Take a few days to thoroughly close your pool for the winter. Several stages are required to clean and balance the pool water, and the chemicals must be dispersed over time.

Deep Cleaning of the Pool

To deep clean the pool, remove all floating debris, such as leaves and dirt. Vacuum the pool well, then brush the walls. If your pool has a number of algae or is really dirty, bypass the filter and suction waste out the backwash pipe to avoid having to constantly remove and clean the filter. Cleaning the pool thoroughly will make it easier to balance the water chemistry and avoid mold and algae growth throughout the winter.

Assess and Balance Ph and Alkalinity Levels

Maintain the appropriate calcium, pH, and alkalinity levels in your pool water.

  • pH: 7.2 – 7.8
  • Alkalinity: 80–120 ppm.
  • Calcium Hardness: 180–220 ppm

Expert Tip: Adding baking soda to your pool can enhance its alkalinity and pH.

Shock the Pool

Add shock treatment according to the package guidelines. Allow the water to circulate for 24 hours before re-shocking, if necessary until chlorine levels approach 1.0 – 3.0 ppm. Never use chlorine shock and algaecide in the pool at the same time while closing the inground pool.

Apply Algaecide and Winterization Treatment

The shock treatment eliminated bacteria, but you’ll need algaecide to destroy the algae. It’s also a good time to put stain and scale remover on your pool before closing it up for the winter. Follow the package guidelines and make sure the chemicals are uniformly distributed throughout the pool. If you want a water-tight seal for your pool, you can check our website and contact us for poolside plastering.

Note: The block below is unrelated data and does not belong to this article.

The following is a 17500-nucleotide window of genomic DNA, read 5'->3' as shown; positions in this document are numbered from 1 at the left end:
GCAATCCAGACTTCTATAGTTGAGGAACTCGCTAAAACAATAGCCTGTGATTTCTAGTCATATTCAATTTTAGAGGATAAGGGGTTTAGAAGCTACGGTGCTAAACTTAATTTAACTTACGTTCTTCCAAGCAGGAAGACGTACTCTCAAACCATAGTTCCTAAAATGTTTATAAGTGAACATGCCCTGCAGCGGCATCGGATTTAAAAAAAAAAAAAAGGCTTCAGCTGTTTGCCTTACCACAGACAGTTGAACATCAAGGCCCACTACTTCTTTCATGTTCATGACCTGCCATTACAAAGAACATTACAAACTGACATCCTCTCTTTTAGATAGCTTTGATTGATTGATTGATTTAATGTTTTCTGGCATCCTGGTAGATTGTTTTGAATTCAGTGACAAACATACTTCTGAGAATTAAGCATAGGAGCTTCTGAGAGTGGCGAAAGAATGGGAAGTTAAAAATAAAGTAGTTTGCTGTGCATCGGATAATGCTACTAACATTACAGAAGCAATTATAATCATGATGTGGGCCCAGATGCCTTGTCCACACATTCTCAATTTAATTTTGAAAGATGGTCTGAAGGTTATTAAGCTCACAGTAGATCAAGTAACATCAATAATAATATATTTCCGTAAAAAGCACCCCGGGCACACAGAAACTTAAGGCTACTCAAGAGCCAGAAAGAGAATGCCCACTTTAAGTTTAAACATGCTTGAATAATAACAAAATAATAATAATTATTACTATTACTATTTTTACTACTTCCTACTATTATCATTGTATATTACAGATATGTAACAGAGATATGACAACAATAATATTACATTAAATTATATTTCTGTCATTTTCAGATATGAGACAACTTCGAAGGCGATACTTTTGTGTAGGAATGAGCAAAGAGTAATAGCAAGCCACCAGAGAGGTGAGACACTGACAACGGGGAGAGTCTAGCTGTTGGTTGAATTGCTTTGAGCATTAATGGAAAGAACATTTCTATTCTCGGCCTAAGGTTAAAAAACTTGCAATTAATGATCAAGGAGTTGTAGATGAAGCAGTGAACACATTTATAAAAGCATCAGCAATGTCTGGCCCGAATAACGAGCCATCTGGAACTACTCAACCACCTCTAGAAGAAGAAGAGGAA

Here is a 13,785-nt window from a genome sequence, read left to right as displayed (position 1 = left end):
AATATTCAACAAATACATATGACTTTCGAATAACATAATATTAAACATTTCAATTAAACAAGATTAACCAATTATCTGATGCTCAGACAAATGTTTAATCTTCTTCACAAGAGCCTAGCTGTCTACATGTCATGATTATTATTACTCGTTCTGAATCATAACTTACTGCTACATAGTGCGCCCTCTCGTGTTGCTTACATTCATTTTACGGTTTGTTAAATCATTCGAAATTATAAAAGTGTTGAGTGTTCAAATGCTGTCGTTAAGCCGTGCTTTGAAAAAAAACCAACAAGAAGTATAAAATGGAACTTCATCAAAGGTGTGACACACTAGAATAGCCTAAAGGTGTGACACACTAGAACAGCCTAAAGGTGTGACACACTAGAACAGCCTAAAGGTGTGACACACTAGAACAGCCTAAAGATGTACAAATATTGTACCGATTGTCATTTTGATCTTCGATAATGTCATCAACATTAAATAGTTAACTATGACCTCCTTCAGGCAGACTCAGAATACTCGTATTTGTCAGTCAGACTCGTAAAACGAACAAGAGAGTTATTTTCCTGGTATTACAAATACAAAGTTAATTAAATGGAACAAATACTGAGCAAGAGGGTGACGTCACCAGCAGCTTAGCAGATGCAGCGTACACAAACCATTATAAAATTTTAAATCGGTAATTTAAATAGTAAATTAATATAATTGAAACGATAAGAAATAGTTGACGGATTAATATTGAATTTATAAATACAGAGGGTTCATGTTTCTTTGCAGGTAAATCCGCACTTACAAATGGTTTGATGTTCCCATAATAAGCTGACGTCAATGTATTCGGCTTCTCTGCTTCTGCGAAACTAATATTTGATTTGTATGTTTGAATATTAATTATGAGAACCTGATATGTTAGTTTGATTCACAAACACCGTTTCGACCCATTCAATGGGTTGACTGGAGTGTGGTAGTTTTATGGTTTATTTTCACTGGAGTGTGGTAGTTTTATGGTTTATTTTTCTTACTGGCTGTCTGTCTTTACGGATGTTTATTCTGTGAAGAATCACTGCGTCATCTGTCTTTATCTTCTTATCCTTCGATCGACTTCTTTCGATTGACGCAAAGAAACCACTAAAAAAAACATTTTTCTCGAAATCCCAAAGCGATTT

Disconnect Pool Accessories

Remove all accessories, including skimmers, ladders, and floaters. Use a mixture of two-quarters baking soda and one-quarter water to hose off or scrape clean. Rinse and let dry fully before storing.

Alternatively, soak removable pieces in a bucket of baking soda and water mixture, then brush, rinse, and dry.

Baking soda neutralizes acids and is effective on plastic and metal parts due to its low abrasiveness. To clean chrome fixtures, follow these steps.

Combine ¾ cup baking soda and ¼ cup water to produce a paste. Spread on your fixtures and allow to sit for 15-20 minutes. Wipe away the mixture with a microfiber cloth, revealing the shining, clean chrome underneath.

Drain the Pool Pump and Heating Equipments for Winter

Turn the filter pump off. Disarm the drain plugs to drain the water from your pump, filter, chlorinator, and heater. If possible, keep your filter and pump inside. Employ a shop vac or air compressor to remove any remaining water from your equipment before the inground pool closing.

All water must be drained or blown away to avoid freezing or breaking. Now is also a good time to consider lubricating your equipment’s valves and o-rings.

Winterize the Pool Plumbing

To close inground pool, with a shop vac or air compressor, blow out the lines from the skimmer, through the equipment, and back into the pool. Plug all pool lines with expansion plugs. Alternatively, follow the packaging instructions to add swimming pool antifreeze to the lines.

Cover the Pool for Winter

Place the pool cover across the pool. Make sure your pool cover fits tightly, whether it’s mesh or solid. Throughout the winter, inspect your pool cover to ensure that it is secure.

Final Words

These are the essential steps to close inground pools. By taking them on hand, you can elevate and enhance the integrity of your pool during the winter season. Our weather leaves an impact on the outdoor parts of the house and so on the pools. This guide will make you ready to beat the weather smartly and preserve your inground pools.